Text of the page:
Significant investments are required if we are to make the rapid switch to renewables. The Singapore-IRENA High-Level Forum discussed what’s needed to mobilise financing. Joyce Ng reports
The theme for the Singapore-IRENA High-Level Forum centred on "Investing in an Inclusive and Just Clean Energy Transition". With that in mind, speakers shared their perspectives on the financing challenges, opportunities and strategies to attain this goal.
Global challenges and opportunities in clean energy
Keynote speaker H.E. Dato Lim Jock Hoi, Secretary-General of ASEAN, started by providing an overview of developments in the ASEAN region—highlighting that as a diverse developing region, clean energy transition is “not an easy task” for member countries that are traditionally dependent on fossil fuel. The roadmap towards cleaner energy would, thus, require relatively higher costs compared to other parts of the world.
Notwithstanding the present challenges, H.E. Dato Lim was heartened to share that ASEAN has chartered a long-term regional target, and highlighted two major needs to propel the region towards lower emission energy systems:
- The need to improve the investment environment for energy transition in ASEAN, as “the financing cost in the developing world is seven times more expensive”.
- The need to expand beyond existing sources of finance. The ASEAN region is estimated to require US$367 billion to achieve its 2035 renewable energy share, which is only a fraction of the region’s requirement in the next five years.
H.E. Dato Lim elaborated that a combined effort from key enabling sectors or policy areas is critical for investment in clean energy transition. An example is the ongoing efforts between ASEAN and the Central Bank to create a common language for financing green and sustainable initiatives to the ASEAN taxonomy for sustainable financing.
Efforts are underway to enhance carbon pricing instruments in the region, build public policy support and develop partnerships with the private sector to ramp up sustainable energy investment needs.
In her keynote address, H.E. Kadri Simson, Commissioner for Energy of the European Union (EU), echoed the same sentiments that public financing alone is not enough. She said that overall annual energy investments from 2021 to 2030 would need to increase by almost €400 million in the EU. To facilitate private investments, the EU has introduced a taxonomy that puts in place six criteria to protect private investors and help shift investments by encouraging companies to become more climate-friendly.
Government support—a first step to enabling financing
The right regulatory frameworks and government incentives have to be put in place to attract sizeable energy investments.
Keynote speaker H.E. Arifin Tasrif, Minister of Energy and Mineral Resources, Republic of Indonesia, said that the Indonesian Government is prepared to increase investment. With the prospective domestic market for renewable energy and abundant manpower resources in Indonesia, well-designed government frameworks could also aid in attracting investments, including:
- Introducing fiscal and non-fiscal incentives;
- Expanding and exploring new forms of financial instruments; and
- Introducing regulations on renewable energy tariff and carbon pricing tariff.
H.E. Dr João Saldanha de Azevedo Galamba, Deputy Minister and Secretary of State for Energy of the Portuguese Republic, shared how the Portuguese government has introduced feed-in tariffs, which provide blended finance, and launched incentives for private sectors to facilitate the country’s move towards decarbonisation.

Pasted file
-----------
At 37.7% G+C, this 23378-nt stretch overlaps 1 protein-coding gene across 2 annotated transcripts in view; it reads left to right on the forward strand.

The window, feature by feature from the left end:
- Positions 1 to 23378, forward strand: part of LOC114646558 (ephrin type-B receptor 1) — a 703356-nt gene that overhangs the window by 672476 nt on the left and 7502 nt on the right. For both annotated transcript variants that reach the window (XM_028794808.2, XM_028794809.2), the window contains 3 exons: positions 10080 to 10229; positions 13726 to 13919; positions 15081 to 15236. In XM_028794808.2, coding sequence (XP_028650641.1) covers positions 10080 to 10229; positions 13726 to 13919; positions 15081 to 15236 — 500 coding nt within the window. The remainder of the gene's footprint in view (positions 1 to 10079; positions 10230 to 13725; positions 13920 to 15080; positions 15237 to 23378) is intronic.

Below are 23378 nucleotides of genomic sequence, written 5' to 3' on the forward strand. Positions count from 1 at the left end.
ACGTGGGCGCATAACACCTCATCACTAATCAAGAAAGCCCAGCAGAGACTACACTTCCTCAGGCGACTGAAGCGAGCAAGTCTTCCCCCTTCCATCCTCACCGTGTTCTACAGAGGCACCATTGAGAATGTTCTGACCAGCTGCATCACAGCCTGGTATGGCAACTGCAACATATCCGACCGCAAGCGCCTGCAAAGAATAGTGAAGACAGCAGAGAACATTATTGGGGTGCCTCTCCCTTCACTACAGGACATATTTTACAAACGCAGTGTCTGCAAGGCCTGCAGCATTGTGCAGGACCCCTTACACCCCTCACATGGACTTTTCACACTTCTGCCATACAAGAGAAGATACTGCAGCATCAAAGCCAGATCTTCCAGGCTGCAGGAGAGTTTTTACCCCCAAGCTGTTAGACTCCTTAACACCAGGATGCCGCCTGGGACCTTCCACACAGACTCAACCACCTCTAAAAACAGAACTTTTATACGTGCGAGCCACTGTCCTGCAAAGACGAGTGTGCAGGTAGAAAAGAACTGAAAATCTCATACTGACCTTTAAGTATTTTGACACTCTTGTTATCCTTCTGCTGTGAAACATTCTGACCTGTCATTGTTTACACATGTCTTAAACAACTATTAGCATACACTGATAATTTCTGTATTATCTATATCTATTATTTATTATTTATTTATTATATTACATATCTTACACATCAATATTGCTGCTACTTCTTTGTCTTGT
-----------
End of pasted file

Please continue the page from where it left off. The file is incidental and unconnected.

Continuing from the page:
Gauri Singh, Deputy Director-General of International Renewable Energy Agency (IRENA), opined that “getting the cost of finance lowered is the way forward”. In addition, she also shared her views on how funding from institutional investors on renewables was lacking, and that governments should attract such investors through green bonds or capital market regulations.
Ulrich Benterbusch, Deputy Director-General at the Federal Ministry for Economic Affairs and Energy of Germany, highlighted that governments should focus on introducing the right framework for investment; garnering support from the whole society; and enhancing international cooperation to enable investments in green energy.
Speeding up the green transition with private-public collaboration
Expert speakers rounded up the discussion by highlighting the strategic collaboration needed to unlock opportunities for private-sector participation. This would be essential to scaling up green energy investments, particularly for the region.
Kaveh Zahedi, Deputy Executive Secretary of the United Nations Economic and Social Commission for Asia and the Pacific (UNESCAP), highlighted that regional and cross-border connectivity is a key factor, although investment is insufficient in Asia. He shared insights on how third-party financing, joint ventures, and public-private partnerships can act as accelerators to attract financiers.
Eugene Cheng, Group Chief Financial Officer of Sembcorp Industries, shared from the industry lens on the importance of concerted efforts by the government and corporate sectors to articulate clear goals—in order to provide clarity to institutional investors, thereby enabling green financing.
Seth Tan, Executive Director of Infrastructure Asia, added that Multilateral Development Banks (MDBs) play a pivotal role in bridging the gap between the public and private sectors for climate projects. There are huge investment interests in green financing and energy transitions, and MDBs can act as a catalyst to creating bankable climate projects to facilitate investment.
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